Italian little Italies: Maratea. A village suspended between sky and sea

Mar 16, 2024 683

The most important monument to see in Maratea, the beautiful Basilicata village in the Potenza province, is the Statue of the Redeemer or Christ the Redeemer, a sculpture placed on the top of Mount San Biagio. It was made with a special mixture of cement mixed with flakes of Seravezza marble by Florentine artist Bruno Innocenti between 1963 and 1965. Standing 69,32 foot tall, it is the second largest statue in Italy.

Worth seeing are the main churches, especially that of S. Maria Maggiore (15th cent., but rebuilt in the 19th cent.), the Annunziata with its 16th-century painting of the same name, and the Immacolata with its 14th-century fresco in the crypt.

The small church of St. Vitus, the tallest building in the Borgo di Maratea, is a hidden gem of medieval sacred art. It houses several 14th- and 15th-century frescoes.

Palazzo De Lieto, located near the church of S. Maria Maggiore, is a historic mansion as well as a former hospital, former town hall and school, used as a picture gallery and exhibition venue.

Opposite the church of the Annunziata is the column of St. Biagio, patron saint of the town, erected in 1758 through the munificence of Maratha merchants living in Naples.

In front of the Church of Our Lady of Sorrows stands the obelisk of Our Lady of Sorrows, erected in 1788 by the interest of Gerardo Laurelli.

In the center of Vitolo Square is a fountain in which towers La Sirena, a bronze sculpture by Alessandro Romano in 1996. It depicts a mythical ancient coat of arms of the town supporting the new one, consisting of three towers and a double-headed eagle.

Getting lost in the alleys of the village of Maratea is an evocative experience. You go back in time to a small world of stairs, flowered balconies, small churches and stores.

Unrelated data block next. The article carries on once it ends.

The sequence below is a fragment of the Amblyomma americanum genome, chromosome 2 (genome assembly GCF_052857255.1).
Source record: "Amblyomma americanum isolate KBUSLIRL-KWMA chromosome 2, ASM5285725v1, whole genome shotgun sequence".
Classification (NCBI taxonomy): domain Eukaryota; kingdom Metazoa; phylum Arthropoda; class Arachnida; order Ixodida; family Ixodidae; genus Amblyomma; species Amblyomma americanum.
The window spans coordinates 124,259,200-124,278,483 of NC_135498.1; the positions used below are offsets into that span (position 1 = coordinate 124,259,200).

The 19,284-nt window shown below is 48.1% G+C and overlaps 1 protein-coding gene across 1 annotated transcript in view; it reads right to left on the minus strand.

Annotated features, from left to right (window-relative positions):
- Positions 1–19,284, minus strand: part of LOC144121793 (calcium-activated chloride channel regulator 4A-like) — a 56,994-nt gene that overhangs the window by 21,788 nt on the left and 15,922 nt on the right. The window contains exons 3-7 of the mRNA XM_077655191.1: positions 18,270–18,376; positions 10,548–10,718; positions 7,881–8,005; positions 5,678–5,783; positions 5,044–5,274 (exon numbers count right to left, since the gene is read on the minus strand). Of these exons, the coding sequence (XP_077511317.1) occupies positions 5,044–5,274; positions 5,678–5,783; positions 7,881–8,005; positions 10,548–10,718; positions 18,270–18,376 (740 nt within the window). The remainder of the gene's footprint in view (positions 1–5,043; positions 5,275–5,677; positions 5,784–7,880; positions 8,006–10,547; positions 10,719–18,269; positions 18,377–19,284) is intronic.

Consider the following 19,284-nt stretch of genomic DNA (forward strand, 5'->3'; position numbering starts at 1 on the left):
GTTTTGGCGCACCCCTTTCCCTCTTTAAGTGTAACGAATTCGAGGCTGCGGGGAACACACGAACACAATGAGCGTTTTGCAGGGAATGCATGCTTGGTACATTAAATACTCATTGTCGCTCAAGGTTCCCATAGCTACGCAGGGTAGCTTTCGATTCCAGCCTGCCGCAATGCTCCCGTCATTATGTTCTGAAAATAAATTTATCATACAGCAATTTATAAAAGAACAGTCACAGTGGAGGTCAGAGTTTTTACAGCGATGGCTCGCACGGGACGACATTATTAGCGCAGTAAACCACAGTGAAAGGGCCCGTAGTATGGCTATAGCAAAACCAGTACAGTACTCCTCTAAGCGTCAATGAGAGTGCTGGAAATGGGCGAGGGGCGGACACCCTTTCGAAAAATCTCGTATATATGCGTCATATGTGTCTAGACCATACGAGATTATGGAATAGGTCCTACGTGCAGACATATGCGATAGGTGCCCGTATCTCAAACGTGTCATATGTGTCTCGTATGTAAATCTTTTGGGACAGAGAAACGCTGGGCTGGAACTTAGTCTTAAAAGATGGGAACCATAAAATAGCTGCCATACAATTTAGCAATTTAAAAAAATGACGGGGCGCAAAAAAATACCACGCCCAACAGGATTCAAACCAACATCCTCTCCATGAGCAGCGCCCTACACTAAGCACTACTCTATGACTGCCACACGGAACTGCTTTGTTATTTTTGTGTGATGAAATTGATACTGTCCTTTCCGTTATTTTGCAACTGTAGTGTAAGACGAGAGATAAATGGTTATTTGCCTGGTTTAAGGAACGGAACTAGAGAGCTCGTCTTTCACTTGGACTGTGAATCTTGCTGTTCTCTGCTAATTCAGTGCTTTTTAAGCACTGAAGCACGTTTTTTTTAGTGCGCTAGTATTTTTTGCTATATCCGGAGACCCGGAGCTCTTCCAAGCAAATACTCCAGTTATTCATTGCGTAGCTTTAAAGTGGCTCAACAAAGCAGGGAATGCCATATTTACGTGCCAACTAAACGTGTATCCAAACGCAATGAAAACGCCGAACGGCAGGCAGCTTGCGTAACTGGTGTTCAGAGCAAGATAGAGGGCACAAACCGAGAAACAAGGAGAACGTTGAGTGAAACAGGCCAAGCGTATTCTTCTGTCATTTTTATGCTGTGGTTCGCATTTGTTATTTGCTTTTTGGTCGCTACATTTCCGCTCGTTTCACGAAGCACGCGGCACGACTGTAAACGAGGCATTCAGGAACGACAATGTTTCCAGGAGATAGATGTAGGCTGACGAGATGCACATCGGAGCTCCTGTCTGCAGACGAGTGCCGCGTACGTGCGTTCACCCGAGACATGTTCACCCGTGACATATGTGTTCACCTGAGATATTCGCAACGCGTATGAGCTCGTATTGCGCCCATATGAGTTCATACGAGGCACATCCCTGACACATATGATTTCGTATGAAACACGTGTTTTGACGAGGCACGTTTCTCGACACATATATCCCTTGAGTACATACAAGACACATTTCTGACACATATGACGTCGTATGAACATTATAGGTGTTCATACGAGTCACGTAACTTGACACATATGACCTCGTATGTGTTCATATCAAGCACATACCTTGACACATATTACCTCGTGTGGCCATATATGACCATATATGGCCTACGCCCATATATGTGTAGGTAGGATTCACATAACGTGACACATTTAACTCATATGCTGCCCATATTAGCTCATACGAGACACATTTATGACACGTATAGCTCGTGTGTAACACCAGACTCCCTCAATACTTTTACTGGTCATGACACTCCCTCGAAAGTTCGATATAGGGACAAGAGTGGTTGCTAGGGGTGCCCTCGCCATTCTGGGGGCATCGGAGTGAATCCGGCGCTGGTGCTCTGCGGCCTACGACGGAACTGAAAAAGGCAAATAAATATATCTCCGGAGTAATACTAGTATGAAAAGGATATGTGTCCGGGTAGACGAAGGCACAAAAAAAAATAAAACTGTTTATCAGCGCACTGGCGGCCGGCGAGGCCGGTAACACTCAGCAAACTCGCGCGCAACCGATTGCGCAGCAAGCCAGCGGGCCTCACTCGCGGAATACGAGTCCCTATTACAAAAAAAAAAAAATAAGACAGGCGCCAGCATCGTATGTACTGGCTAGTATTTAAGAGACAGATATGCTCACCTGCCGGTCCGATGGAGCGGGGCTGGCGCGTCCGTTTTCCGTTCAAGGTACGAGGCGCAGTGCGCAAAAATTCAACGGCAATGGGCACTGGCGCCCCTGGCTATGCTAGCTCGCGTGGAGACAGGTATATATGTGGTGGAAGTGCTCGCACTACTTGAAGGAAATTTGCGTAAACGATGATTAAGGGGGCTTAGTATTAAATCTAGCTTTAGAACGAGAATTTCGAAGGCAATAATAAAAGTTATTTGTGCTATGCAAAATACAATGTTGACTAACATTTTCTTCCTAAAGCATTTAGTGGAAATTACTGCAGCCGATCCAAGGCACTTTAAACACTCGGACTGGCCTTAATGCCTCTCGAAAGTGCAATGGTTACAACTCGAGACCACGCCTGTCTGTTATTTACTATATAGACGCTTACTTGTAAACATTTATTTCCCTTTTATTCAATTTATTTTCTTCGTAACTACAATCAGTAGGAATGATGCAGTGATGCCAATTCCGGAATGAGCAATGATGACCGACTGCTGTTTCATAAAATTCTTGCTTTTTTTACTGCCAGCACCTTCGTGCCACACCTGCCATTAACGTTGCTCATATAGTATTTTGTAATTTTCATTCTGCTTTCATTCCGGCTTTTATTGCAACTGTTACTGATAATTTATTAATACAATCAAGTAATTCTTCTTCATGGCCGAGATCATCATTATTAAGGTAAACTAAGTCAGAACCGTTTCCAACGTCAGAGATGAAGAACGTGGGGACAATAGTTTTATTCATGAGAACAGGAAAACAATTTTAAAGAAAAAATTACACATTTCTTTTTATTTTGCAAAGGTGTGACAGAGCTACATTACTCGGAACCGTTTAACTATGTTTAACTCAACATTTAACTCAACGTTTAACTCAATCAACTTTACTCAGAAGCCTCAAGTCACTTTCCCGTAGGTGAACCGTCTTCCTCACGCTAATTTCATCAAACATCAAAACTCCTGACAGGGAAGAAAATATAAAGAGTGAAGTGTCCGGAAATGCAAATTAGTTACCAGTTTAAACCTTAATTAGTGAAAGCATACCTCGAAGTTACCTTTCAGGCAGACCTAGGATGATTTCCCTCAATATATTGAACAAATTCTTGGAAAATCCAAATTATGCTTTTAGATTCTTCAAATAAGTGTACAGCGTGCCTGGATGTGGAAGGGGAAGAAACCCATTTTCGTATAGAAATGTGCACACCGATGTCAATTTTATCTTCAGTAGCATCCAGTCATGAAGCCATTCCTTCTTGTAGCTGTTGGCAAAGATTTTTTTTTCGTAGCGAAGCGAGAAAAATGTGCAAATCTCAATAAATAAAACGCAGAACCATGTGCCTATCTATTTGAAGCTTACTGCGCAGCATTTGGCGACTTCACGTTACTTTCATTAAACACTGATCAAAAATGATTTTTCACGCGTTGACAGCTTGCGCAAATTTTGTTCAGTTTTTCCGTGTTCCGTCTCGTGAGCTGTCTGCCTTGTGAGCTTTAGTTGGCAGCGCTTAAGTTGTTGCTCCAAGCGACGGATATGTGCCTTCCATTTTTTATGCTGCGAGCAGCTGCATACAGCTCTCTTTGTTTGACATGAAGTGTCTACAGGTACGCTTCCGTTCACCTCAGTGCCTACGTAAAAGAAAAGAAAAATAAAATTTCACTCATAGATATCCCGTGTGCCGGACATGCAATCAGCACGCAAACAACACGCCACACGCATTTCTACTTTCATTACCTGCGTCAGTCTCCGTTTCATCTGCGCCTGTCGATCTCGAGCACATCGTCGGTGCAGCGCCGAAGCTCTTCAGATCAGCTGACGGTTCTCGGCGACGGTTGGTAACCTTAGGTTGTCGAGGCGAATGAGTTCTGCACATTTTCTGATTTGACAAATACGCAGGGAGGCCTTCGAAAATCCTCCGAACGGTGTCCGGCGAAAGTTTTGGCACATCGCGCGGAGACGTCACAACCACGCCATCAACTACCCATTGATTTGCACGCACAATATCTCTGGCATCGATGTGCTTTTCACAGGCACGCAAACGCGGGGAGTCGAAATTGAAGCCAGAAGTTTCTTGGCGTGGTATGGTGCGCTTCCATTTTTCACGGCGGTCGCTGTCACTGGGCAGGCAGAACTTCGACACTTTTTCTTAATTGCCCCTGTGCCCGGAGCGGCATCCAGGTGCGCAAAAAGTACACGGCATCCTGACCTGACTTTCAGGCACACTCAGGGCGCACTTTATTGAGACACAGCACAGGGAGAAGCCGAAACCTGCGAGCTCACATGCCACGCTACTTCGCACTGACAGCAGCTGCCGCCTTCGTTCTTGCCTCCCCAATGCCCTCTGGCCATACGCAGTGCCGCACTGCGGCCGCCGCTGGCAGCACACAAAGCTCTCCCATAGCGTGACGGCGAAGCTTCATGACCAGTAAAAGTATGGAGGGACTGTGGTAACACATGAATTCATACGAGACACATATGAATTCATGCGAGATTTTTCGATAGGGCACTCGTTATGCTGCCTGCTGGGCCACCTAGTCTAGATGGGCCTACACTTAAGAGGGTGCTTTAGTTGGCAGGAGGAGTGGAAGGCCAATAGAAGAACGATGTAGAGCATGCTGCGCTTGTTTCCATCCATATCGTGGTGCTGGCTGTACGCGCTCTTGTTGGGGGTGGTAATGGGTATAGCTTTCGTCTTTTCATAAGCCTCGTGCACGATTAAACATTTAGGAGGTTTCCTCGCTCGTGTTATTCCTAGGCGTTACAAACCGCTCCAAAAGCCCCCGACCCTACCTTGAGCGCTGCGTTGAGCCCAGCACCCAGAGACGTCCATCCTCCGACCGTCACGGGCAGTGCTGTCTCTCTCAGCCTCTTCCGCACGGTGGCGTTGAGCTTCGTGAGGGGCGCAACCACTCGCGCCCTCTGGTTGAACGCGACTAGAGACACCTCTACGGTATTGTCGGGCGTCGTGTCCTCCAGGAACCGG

The long avenue called the piazza, located in the center of the Borgo di Maratea, is a very pleasant walk. 

One of the most beloved delights of Marateans, at the end of the day, is to enjoy the sunset over the Gulf of Policastro from the viewpoint known as Pietra del Sole. The suggestive name is due to the fact that this is the spot perpetually touched by the sun's rays, since direct light is missing from early November to early February on the rest of the Borgo.

The History

Maratea was probably born in the early medieval centuries as a Byzantine village in an anti-Longobard function or as a Longobard village in an anti-Byzantine function. The place name, having Greek roots (from μάραθον, i.e., fennel), would lean toward the first hypothesis: however, hard data are lacking. The name Maratea appears for the first time in a document from 1079.

In the Middle Ages the community of Maratea resided in the settlement on top of Mount San Biagio, popularly called Castello because it was fortified.

The strategic importance of the site meant that Maratea was not enfeoffed. This and the proximity to the sea guaranteed the community a certain economic prosperity. Since the commercial aspirations of the center on the mountain were frustrated by its location, a new settlement developed on the northern slope of the same mountain, halfway between the coast and the summit: it was popularly called Borgo and today is the historic center of the town.

From the 16th to the 18th century, Maratea's landing place was among the most important commercial ports of call in the Tyrrhenian Sea. Therefore an entrepreneurial class developed, with considerable social weight. In this sense, it is indicative that the historic center, unlike similar Lucanian settlements, does not develop around a church or a castle, but around a long avenue called the piazza, that is, where the doors of the stores face.

After national unity was achieved, Maratea distinguished itself as a center of studies with numerous schools and was firmly at the bottom of the regional illiteracy statistics.

In the post-World War II period, Maratea was involved in the tourism boom in the South. Although industrial settlements no longer exist, Maratea still records one of the highest per capita incomes in southern Italy.

The feast of the translation of the relics of St. Biagio falls from the Saturday before the first Sunday in May until the following Sunday. According to an agreement of 1781, following a request from the mayor to the Rector of the Basilica, on Thursday the silver simulacrum of the saint is carried from the Castle to the Borgo in a striking procession. The statue is covered by a red mantle, which is removed upon arrival in the Borgo. On the Saturday before the second Sunday of the month, the statue is carried in procession through the square and alleys of the historic center.

You may be interested